I have a brush pile problem. Due to the logging that occurred. I have at least 14 brush piles of various size, 4 to 10 feet tall, scattered about the place. And spread throughout the wooded areas are probably 4 or 5 more piles worth of branches that just got left behind. I am not against logging because it is necessary. But wow does it leave a mess behind. I have been madly researching ways to deal with this large amount of debris and aside from spending hundreds of hours pushing it through a wood chipper, the answers aren't really there. I don't have a way of flinging green yard waste up 10 feet in the air in an attempt to make them massive compost piles. And I don't really like the idea of renting or buying a woodchipper, let alone the thought of that many hours with that level of noise thrumming in my ears. Also they have been there for awhile and they were made with large machinery so there are dirt and rocks spread throughout which makes me worry about breaking the machine... So.
What are my options.
Turn it into a fence!
We made a lovely fence this summer out of some of the branches. But it took a good 15 hours to make 40 ish feet of fence that is only 4 feet tall and it took a bunch of screws... and the branches are very dry so I am concerned about its longevity.
Leaving them as they are to breakdown as they wish over the next 10 to 15 years:
This is an option. And I think a couple of them will end up doing exactly this. I don't mind letting nature do its thing and they will turn into lovely deep mulch over the years. But I have plans. And brush piles scattered everywhere are not exactly part of my plans. And. I get the feeling in the center of most of the brush piles lies a huge stump. I suspect this because I can see inside some of the piles and there is indeed a stump! Which makes sense. If I was going to murder a tree with a trunk 4 feet across, I would probably also want to bury the evidence under an extremely inconvenient and messy pile. Funny side note on this, a guy came out to have a look at these piles and told me how Californians buy property in WA and log all the trees and then sell them. And while of course I am sure this has happened... it just doesn't make much sense... because the cost of living in CA is so high that no one has time to look for random 4 acre properties with old growth timber to harvest. And yeah, I am sure whoever logged it got several tens of thousands of dollars. But by the time you paid the title company and insurance and realtors to buy the place, then paid someone to survey it, and found a logging company, and paid the loggers to cut the roads in, cut the trees down, and pull the trees out... I don't know if anyone who had enough money to do that from the distance of CA would find the money worth it. So the statement made me laugh (not out loud, don't worry) because it made me wonder if "Californian" is sort of another word for boogeyman. That nameless, faceless person who is DEFINITELY messing everything up. I remember in CO blaming bad traffic on Californians who didn't know how to drive. Then I moved to LA and learned that most people who live there aren't from there and that although I wouldn't call them "good" drivers... it is amazing how many accidents don't happen. Considering there are like 11 million people there. Back to the point of stumps. I love stumps, especially huge ones. So I would prefer they stick around. So surrounding them with decaying material is not in my best interest.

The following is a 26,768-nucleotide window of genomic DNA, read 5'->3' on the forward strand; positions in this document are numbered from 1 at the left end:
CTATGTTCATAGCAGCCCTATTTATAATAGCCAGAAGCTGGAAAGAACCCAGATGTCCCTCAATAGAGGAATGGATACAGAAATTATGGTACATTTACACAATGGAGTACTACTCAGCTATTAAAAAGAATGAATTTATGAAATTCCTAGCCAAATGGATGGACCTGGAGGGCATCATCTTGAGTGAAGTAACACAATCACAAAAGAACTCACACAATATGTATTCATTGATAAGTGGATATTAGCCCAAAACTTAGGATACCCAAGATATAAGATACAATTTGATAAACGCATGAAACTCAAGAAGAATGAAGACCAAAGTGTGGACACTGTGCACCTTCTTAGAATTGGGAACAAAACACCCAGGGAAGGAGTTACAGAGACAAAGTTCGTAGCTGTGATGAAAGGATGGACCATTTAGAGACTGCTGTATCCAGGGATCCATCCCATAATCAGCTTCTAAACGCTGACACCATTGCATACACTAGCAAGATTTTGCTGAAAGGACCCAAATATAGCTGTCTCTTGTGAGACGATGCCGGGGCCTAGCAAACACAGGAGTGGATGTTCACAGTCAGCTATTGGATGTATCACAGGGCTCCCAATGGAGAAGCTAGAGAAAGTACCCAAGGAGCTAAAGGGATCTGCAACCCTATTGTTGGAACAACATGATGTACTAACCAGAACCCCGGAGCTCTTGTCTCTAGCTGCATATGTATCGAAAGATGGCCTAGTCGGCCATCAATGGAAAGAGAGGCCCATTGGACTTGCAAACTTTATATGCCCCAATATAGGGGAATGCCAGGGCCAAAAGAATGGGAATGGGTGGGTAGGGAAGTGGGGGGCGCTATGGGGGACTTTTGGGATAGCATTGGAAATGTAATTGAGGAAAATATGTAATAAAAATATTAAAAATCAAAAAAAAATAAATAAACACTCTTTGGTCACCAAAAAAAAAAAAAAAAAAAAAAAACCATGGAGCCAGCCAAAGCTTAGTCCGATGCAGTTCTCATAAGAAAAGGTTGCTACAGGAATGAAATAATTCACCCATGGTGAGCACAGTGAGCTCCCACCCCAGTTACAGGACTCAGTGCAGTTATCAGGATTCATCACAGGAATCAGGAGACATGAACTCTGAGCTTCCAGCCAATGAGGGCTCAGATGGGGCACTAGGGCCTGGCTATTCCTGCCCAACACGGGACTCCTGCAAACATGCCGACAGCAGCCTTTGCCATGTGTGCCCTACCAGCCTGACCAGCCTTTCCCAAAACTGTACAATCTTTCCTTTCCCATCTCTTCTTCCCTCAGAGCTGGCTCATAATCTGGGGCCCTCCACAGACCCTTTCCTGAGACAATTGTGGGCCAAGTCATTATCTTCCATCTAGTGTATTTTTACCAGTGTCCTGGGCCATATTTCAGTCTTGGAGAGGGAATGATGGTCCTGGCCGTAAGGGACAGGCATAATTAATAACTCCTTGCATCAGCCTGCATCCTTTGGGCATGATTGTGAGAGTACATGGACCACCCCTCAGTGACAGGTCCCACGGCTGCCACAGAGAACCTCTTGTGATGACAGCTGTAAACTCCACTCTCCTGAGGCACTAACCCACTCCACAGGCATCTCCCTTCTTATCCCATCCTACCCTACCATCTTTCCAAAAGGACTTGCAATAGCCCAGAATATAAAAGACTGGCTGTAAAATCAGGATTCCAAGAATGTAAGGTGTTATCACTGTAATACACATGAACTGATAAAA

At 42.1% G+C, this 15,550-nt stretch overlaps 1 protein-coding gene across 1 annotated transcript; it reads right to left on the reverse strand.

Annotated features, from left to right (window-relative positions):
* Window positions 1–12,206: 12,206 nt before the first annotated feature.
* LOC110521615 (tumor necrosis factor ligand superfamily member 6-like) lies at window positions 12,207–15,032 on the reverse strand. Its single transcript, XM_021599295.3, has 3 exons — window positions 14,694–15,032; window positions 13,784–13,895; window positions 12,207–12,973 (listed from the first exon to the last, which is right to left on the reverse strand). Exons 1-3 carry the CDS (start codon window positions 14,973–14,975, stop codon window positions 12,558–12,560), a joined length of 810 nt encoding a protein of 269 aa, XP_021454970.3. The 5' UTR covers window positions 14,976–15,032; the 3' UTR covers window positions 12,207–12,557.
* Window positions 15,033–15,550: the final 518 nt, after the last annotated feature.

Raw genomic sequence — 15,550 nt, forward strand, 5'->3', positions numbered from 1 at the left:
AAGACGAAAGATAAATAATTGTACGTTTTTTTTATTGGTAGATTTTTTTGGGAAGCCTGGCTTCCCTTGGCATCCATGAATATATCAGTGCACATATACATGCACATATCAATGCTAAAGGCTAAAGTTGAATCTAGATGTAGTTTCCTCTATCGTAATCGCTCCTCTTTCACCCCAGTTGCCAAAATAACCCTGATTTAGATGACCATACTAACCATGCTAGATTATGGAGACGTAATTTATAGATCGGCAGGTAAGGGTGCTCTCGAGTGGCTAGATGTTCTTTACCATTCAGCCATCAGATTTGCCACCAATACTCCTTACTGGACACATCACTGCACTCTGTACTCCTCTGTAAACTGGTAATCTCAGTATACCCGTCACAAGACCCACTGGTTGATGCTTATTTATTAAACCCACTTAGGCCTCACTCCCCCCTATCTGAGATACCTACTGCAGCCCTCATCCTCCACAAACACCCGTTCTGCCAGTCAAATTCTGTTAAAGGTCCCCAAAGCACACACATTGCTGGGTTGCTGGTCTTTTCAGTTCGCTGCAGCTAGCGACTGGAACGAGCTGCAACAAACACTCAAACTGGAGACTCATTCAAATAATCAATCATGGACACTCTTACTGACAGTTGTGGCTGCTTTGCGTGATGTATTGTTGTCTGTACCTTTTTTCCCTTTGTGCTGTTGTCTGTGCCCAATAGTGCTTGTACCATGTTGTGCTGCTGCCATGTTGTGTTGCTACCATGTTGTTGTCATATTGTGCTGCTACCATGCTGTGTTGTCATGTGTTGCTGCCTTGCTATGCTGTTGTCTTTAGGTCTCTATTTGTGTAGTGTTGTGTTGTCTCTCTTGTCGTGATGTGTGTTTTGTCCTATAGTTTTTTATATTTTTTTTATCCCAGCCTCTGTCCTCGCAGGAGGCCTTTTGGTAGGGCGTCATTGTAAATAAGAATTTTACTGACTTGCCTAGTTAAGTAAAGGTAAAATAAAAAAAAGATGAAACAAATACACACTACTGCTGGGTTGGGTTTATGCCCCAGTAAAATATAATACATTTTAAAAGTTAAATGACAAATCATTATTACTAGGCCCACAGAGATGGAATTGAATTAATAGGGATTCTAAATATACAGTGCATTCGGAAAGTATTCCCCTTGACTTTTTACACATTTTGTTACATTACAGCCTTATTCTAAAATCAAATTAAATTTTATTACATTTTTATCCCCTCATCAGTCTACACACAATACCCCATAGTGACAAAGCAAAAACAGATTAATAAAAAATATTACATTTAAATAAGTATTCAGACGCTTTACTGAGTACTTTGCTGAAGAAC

Build one Pile to rule them all:
This is actually a bit tempting to me. We have couple areas where trees fell over taking huge rootballs with them, and leaving pits at least 15 feet across and 3 or 4 feet deep. So why not just throw every last branch and bristle into these pits?! With the added bonus that these pits are at the lower edge of the property and huge piles would help to hide the neighbors house from our sight!
This one is also really tempting and I will probably do some of this as well. I have learned in my researching that little critters love brush piles for their safety and relative warmth. Insects are disappearing, our small birds got salmonella and died by the thousands this year... why not create refuges for them and give them a fighting chance? I really hate the look of dead hedges but I am thinking if I grew vines (a mixture of grapes and flowering vines, maybe I could dress them up a bit. I figure the vines would keep them from drying out as much in the summer which would also aid in them deteriorating faster!
Using them to suppress growth of the salmon berry and nettles:
This is sort of an extension of dead hedges... We have a couple places where there are some pretty thick patches of salmon berry and nettles. Salmom berry is native and yummy (or so the internet claims) but oh. my. goodness. The thorns on it are intense. And it spreads through roots that are no joke. And did I mention the thorns? And nettles... I have heard them make delicious greens... but they seriously sting! As in, you are walking merrily along hearing the birdies singing and all of a sudden your hand is stinging and it is going to keep stinging for the next 2 or 3 hours. So my very clever (I will let you know later if it did turn out to be clever!) Thought is... I crush the living life out of these plants with a vicious onslaught of branches piled 6 feet deep and 6 feet high. Grow it all over with vines and hopefully kill them all with lack of sun.
Right now we are in sort of a holding pattern... the weather is cold and wet and snowy. I just got a delivery of 9 trees and a grape vine. So we need to dig holes tomorrow and get them planted. I also want to wait until later winter/early spring lest I disturb tiny creatures who are surviving the winter curled up snugly in a brush pile. Also, I need to decide what to do! Don't worry. I am sure I will post up pics and write something very long an tedious about how it goes!